DALLAS - Kerry Coombs now pays attention to the hydration level of his players, how many hours they slept, and what percentage of practice their heart rate is elevated above 85 percent. The Ohio State cornerbacks/special teams coach does not pretend to know the science behind the data, but he studies the daily printout as part of the Buckeyes' increased sports science initiative.

The emphasis traces back to the Eagles. Ohio State coach Urban Meyer spent a few days at the NovaCare Complex last offseason, visiting with Eagles coach Chip Kelly. The trip had a major effect on Meyer, who could win his third national championship if Ohio State beats Oregon on Monday.

The Buckeyes wanted to become "the Philadelphia Eagles of college football," Sports Illustrated wrote in August. So, music blares at practice, hydration is monitored, and each step is tracked at practice.

The Eagles "took a next step as far as player welfare, as far as the hydration, nutrition . . . They do GPS tracking," Meyer said Saturday. "They do a phenomenal job on nutrition [in] teaching them and educating them.

"It used to be, 'Don't do this because, don't put bad stuff in your body because,' " Meyer said. "We still do that, because you're modifying behavior, but as long as a player knows if you have any dream of becoming an elite athlete and you [don't take care of your body], there's a great chance that's not going to happen for you. So, we really took all that and brought it back to our program this spring and summer."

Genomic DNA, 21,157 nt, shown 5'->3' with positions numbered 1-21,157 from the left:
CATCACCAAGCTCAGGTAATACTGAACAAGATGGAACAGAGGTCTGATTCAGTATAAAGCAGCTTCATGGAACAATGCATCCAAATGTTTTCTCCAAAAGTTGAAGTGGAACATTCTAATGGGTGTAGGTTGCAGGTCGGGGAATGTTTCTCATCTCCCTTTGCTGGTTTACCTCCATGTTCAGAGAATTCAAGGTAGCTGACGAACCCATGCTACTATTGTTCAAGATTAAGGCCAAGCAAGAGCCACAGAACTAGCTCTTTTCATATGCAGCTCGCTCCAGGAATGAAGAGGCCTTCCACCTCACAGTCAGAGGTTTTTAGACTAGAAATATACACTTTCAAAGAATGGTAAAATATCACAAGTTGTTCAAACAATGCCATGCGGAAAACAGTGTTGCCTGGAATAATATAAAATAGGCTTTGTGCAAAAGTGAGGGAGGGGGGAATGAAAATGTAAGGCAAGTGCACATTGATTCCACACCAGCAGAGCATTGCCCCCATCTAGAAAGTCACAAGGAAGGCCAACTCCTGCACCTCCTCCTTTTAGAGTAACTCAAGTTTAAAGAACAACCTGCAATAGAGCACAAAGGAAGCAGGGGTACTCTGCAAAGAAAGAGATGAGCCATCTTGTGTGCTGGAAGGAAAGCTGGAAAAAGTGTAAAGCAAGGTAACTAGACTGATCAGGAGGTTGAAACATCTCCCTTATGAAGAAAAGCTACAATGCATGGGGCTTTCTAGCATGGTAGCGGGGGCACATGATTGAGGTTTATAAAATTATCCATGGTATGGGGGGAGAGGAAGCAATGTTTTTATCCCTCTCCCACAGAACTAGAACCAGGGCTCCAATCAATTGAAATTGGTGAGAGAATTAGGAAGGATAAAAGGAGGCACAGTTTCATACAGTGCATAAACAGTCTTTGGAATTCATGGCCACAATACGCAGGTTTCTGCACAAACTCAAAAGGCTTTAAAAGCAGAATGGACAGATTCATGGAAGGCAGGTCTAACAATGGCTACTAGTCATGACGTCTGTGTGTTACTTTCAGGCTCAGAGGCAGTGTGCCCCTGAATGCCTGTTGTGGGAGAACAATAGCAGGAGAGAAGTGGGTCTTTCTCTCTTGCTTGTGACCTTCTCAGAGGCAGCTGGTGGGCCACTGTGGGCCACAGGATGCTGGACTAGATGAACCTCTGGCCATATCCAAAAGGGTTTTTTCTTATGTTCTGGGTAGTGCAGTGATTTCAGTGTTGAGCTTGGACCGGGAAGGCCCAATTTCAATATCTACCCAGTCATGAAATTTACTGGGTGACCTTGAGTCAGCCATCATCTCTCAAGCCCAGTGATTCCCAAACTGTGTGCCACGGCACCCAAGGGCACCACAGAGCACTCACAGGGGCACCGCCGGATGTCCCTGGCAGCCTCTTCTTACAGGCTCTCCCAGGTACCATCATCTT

It was not just seeing what the Eagles did that resonated with Meyer. It was also realizing the effect it had on wide receiver Riley Cooper, who played for Meyer at Florida. When the two met in Philadelphia, Meyer was convinced.

"What he was and what he is now are two different [things] because of how he's taking care of his body," said Mickey Marotti, Ohio State's assistant athletic director for football sports performance. "It was kind of the icing on the cake."

They have also learned from Kelly's communication. Coombs said Meyer came back with ideas about running special-teams meetings from how the Eagles do it. Buckeyes cornerback Eli Apple, a Voorhees native, said Meyer is always explaining the "why" - a Kelly hallmark.

Meyer and Kelly have a long relationship. As an assistant coach at New Hampshire, Kelly visited Meyer at Utah. When they went on Nike trips together, Kelly and Meyer would go off on their own to discuss ideas.

When Meyer sat out a year of coaching in 2011, he visited Kelly at Oregon. Meyer had heard much about the culture Kelly had created, and he wanted to see it firsthand. He learned more about tempo and assembling support staff.

Sports science was the big takeaway during Meyer's offseason visit to Philadelphia. The improvements that resulted from his time with Kelly have helped the Buckeyes play an up-tempo system, and that will be imperative when trying to beat the offense that Kelly installed at Oregon.

"Probably as important as what defense you call," Meyer said. "Not probably. As important as what defense you're going to call."